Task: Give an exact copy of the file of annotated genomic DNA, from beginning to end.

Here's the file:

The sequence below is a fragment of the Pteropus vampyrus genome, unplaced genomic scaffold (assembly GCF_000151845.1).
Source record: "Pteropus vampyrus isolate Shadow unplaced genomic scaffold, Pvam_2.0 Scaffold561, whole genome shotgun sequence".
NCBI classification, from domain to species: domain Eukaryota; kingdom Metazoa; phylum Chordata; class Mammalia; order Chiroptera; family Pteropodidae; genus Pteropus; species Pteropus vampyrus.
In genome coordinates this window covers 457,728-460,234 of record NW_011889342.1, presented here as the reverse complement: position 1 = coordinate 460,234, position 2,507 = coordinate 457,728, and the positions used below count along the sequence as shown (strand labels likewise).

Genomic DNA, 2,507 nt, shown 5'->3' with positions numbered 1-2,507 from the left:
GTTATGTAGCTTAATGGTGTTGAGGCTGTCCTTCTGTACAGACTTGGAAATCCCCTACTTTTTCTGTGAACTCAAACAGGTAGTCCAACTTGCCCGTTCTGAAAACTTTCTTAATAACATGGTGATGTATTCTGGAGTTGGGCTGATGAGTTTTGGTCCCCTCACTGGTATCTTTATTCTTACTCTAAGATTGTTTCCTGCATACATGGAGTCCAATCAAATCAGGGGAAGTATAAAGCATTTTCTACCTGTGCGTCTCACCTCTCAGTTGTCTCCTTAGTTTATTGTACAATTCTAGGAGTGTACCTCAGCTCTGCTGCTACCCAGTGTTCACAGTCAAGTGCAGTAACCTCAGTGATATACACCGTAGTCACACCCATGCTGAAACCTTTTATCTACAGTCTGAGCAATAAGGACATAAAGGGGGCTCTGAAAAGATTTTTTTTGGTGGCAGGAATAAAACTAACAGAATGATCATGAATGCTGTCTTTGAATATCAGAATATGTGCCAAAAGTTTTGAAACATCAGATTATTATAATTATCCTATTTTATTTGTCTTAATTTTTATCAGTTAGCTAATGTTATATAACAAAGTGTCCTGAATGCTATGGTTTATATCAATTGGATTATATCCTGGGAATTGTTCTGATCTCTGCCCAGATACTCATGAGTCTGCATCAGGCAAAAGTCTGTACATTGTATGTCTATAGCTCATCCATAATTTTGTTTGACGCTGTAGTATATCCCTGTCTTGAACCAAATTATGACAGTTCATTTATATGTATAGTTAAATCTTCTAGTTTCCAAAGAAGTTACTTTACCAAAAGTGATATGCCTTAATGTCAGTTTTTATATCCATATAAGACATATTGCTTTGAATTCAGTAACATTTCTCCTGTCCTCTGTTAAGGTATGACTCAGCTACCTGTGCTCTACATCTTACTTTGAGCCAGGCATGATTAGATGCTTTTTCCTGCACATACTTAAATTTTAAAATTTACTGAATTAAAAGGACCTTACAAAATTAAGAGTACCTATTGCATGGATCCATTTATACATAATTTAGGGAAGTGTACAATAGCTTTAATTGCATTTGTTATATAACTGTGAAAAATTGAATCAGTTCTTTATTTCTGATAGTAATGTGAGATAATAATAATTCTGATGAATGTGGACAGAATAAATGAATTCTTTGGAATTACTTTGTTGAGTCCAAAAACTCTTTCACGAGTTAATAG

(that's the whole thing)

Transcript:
The sequence below is a fragment of the Pteropus vampyrus genome, unplaced genomic scaffold (assembly GCF_000151845.1).
Source record: "Pteropus vampyrus isolate Shadow unplaced genomic scaffold, Pvam_2.0 Scaffold561, whole genome shotgun sequence".
NCBI classification, from domain to species: domain Eukaryota; kingdom Metazoa; phylum Chordata; class Mammalia; order Chiroptera; family Pteropodidae; genus Pteropus; species Pteropus vampyrus.
In genome coordinates this window covers 457,728-460,234 of record NW_011889342.1, presented here as the reverse complement: position 1 = coordinate 460,234, position 2,507 = coordinate 457,728, and the positions used below count along the sequence as shown (strand labels likewise).

Genomic DNA, 2,507 nt, shown 5'->3' with positions numbered 1-2,507 from the left:
GTTATGTAGCTTAATGGTGTTGAGGCTGTCCTTCTGTACAGACTTGGAAATCCCCTACTTTTTCTGTGAACTCAAACAGGTAGTCCAACTTGCCCGTTCTGAAAACTTTCTTAATAACATGGTGATGTATTCTGGAGTTGGGCTGATGAGTTTTGGTCCCCTCACTGGTATCTTTATTCTTACTCTAAGATTGTTTCCTGCATACATGGAGTCCAATCAAATCAGGGGAAGTATAAAGCATTTTCTACCTGTGCGTCTCACCTCTCAGTTGTCTCCTTAGTTTATTGTACAATTCTAGGAGTGTACCTCAGCTCTGCTGCTACCCAGTGTTCACAGTCAAGTGCAGTAACCTCAGTGATATACACCGTAGTCACACCCATGCTGAAACCTTTTATCTACAGTCTGAGCAATAAGGACATAAAGGGGGCTCTGAAAAGATTTTTTTTGGTGGCAGGAATAAAACTAACAGAATGATCATGAATGCTGTCTTTGAATATCAGAATATGTGCCAAAAGTTTTGAAACATCAGATTATTATAATTATCCTATTTTATTTGTCTTAATTTTTATCAGTTAGCTAATGTTATATAACAAAGTGTCCTGAATGCTATGGTTTATATCAATTGGATTATATCCTGGGAATTGTTCTGATCTCTGCCCAGATACTCATGAGTCTGCATCAGGCAAAAGTCTGTACATTGTATGTCTATAGCTCATCCATAATTTTGTTTGACGCTGTAGTATATCCCTGTCTTGAACCAAATTATGACAGTTCATTTATATGTATAGTTAAATCTTCTAGTTTCCAAAGAAGTTACTTTACCAAAAGTGATATGCCTTAATGTCAGTTTTTATATCCATATAAGACATATTGCTTTGAATTCAGTAACATTTCTCCTGTCCTCTGTTAAGGTATGACTCAGCTACCTGTGCTCTACATCTTACTTTGAGCCAGGCATGATTAGATGCTTTTTCCTGCACATACTTAAATTTTAAAATTTACTGAATTAAAAGGACCTTACAAAATTAAGAGTACCTATTGCATGGATCCATTTATACATAATTTAGGGAAGTGTACAATAGCTTTAATTGCATTTGTTATATAACTGTGAAAAATTGAATCAGTTCTTTATTTCTGATAGTAATGTGAGATAATAATAATTCTGATGAATGTGGACAGAATAAATGAATTCTTTGGAATTACTTTGTTGAGTCCAAAAACTCTTTCACGAGTTAATAG